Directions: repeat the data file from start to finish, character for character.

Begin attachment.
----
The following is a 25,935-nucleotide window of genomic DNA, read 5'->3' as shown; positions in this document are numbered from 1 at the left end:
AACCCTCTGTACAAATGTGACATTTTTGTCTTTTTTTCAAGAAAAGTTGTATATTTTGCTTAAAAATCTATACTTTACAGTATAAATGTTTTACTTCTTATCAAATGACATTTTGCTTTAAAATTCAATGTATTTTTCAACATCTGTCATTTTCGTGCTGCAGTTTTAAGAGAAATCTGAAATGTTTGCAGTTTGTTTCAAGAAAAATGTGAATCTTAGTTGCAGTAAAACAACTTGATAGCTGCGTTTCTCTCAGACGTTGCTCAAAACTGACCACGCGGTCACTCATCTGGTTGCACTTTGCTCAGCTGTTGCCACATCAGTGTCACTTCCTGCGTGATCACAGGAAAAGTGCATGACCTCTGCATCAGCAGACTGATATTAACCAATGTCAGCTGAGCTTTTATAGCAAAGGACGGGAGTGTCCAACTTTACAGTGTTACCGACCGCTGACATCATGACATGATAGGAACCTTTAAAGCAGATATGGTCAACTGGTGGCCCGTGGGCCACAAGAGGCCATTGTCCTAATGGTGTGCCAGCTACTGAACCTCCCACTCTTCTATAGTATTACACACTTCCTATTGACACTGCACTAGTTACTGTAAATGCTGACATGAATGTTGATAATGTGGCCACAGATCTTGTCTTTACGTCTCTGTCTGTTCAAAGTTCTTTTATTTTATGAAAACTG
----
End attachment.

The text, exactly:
The following is a 25,935-nucleotide window of genomic DNA, read 5'->3' as shown; positions in this document are numbered from 1 at the left end:
AACCCTCTGTACAAATGTGACATTTTTGTCTTTTTTTCAAGAAAAGTTGTATATTTTGCTTAAAAATCTATACTTTACAGTATAAATGTTTTACTTCTTATCAAATGACATTTTGCTTTAAAATTCAATGTATTTTTCAACATCTGTCATTTTCGTGCTGCAGTTTTAAGAGAAATCTGAAATGTTTGCAGTTTGTTTCAAGAAAAATGTGAATCTTAGTTGCAGTAAAACAACTTGATAGCTGCGTTTCTCTCAGACGTTGCTCAAAACTGACCACGCGGTCACTCATCTGGTTGCACTTTGCTCAGCTGTTGCCACATCAGTGTCACTTCCTGCGTGATCACAGGAAAAGTGCATGACCTCTGCATCAGCAGACTGATATTAACCAATGTCAGCTGAGCTTTTATAGCAAAGGACGGGAGTGTCCAACTTTACAGTGTTACCGACCGCTGACATCATGACATGATAGGAACCTTTAAAGCAGATATGGTCAACTGGTGGCCCGTGGGCCACAAGAGGCCATTGTCCTAATGGTGTGCCAGCTACTGAACCTCCCACTCTTCTATAGTATTACACACTTCCTATTGACACTGCACTAGTTACTGTAAATGCTGACATGAATGTTGATAATGTGGCCACAGATCTTGTCTTTACGTCTCTGTCTGTTCAAAGTTCTTTTATTTTATGAAAACTG